After the NHL yesterday announced a seven-year deal with MillerCoors in the U.S. and Molson Coors in Canada, Labatt Breweries of Canada claimed that they "had already struck a deal with the NHL to renew sponsorship rights in Canada through 2014," and said that they will "pursue legal action to ensure their own deal is honoured," according to Josh Rubin of the TORONTO STAR. The new North America-wide sponsorship agreement with MillerCoors and Molson Coors is worth an estimated $375M and is the "biggest sponsorship agreement in NHL history." Molson Coors Canada President & CEO Dave Perkins said that it "wasn't a tough deal to decide on." Perkins: "This is a great way for us to build on the momentum for Canadian [hockey] which grew around the Vancouver Olympics." Rubin notes the new deal makes Molson Canadian the official beer of the NHL, a role held currently by Bud Light. While the Molson Coors deal "doesn't include pouring rights -- the lucrative right to sell Molson's beer at team rinks -- Perkins has no doubt the deal will be worth the hefty price tag." However, Labatt VP/Corporate Affairs Charlie Angelakos said, "We have an agreement with the league and are pursuing all legal remedies available to us to enforce this agreement ... and we will pursue our case aggressively." NHL Deputy Commissioner Bill Daly said in a statement, "Labatt has been and continues to be a terrific partner, but we strongly disagree with their assertion that an agreement was in place for the 2011-2012 NHL season." A source said that the legal dispute "looks particularly bad for the league." The source: "What it boils down to is this: Did the NHL realize how far along the road the Toronto office was in talks with Labatt?" Rubin notes Labatt "had what the source characterized as a hand-shake deal for Canadian rights in November," while talks with Anheuser-Busch InBev for a new U.S. deal "hadn't progressed as far" (TORONTO STAR, 2/23).
TAKING IT TO THE COURTS: Angelakos said that a "lawsuit will be filed in Toronto in the near future." Angelakos: "From our standpoint, nothing went wrong. We completed legally binding terms of renewal for our sponsorship agreement with the NHL" (GLOBE & MAIL, 2/23). But NHL COO John Collins today said, "We completely disagree with their assertion that we had a deal for next year" (Bloomberg TV, 2/23). The WALL STREET JOURNAL's David Kesmodel notes the dispute is the latest involving A-B InBev, the "world's largest beer maker by sales, and a major sports league." The brewer's U.S. unit sued MLB Properties in November, "claiming that it reneged on a multiyear renewal of sponsorship rights and demanded 'exponentially higher' fees." A-B InBev "later dropped the suit after the two sides reached a new pact to continue Budweiser's role as the league's official beer" (WALL STREET JOURNAL, 2/23).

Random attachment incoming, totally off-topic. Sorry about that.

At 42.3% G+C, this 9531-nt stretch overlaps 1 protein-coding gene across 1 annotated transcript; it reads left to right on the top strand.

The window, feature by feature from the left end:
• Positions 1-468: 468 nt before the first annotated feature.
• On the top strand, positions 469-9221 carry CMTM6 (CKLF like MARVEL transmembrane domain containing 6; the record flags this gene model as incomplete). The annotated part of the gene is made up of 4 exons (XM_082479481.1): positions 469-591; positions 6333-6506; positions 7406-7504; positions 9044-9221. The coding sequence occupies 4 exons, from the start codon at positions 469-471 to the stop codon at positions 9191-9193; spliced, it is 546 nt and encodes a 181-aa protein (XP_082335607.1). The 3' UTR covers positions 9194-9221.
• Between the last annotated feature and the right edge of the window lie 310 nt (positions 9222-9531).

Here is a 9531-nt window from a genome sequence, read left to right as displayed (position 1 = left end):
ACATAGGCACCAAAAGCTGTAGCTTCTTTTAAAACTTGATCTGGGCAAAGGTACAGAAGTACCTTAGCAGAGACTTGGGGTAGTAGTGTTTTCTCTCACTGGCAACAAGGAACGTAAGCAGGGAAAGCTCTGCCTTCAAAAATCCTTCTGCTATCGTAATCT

MONSTER DEAL: Collins said the MillerCoors/Molson Coors sponsorship is a "monster deal." Collins: "They're going to have major position across all of our events -- both our existing events as well as a lot of new ones that we hope to create." Perkins added, "What this will allow us to do is to take the brand to a whole new level. It enables us to really take hockey to our beer drinkers and to fans, and to provide hockey experiences behind the brand." The CP's Chris Johnston noted Collins "joined the NHL in August 2008 after holding a number of positions within the NFL," and he has "helped develop the league's current strategy and believes it is starting to pay off." Collins: "It's created a really easy path for corporate partners and advertisers to spend money against hockey. In this environment, that's critical -- to be able to attract the blue-chip top advertisers and get them to spend their marketing and advertising dollars on your sport." Johnston wrote business "has been very good for the NHL," as the league had "already eclipsed last year's number of sponsor commitments by the midpoint of this season" (CP, 2/22). In N.Y., Richard Sandomir notes the league indicated that its sponsorship revenue grew 32% from the '08-09 season to the '09-10 season. Since this season began, the NHL "has renewed deals with Bridgestone, Cisco Systems and McDonald's and signed new ones with Canadian Tire, Tim Hortons, BlackBerry, Discover (in the United States) and Hershey's (in Canada)." But the new beer deal is "by far the biggest." The money from MillerCoors and Molson Coors "will be split among a rights fee to the league, spending with teams, TV advertising and the value of the breweries' promotional campaigns" (N.Y. TIMES, 2/23).
IMPACT ON TV RIGHTS: Collins was asked if the league’s new beer deal could positively affect the next television rights deal for the league. He said the league's TV partners "want to know that people are going to spend money in advertising.” Collins: “Advertising is kind of the fuel that drives the entire sports business and certainly drives rights fees, so a deal of this size and a commitment from a company like (MillerCoors) is an important signal that business has got a lot of momentum and a lot of upside going forward" (Bloomberg TV, 2/23).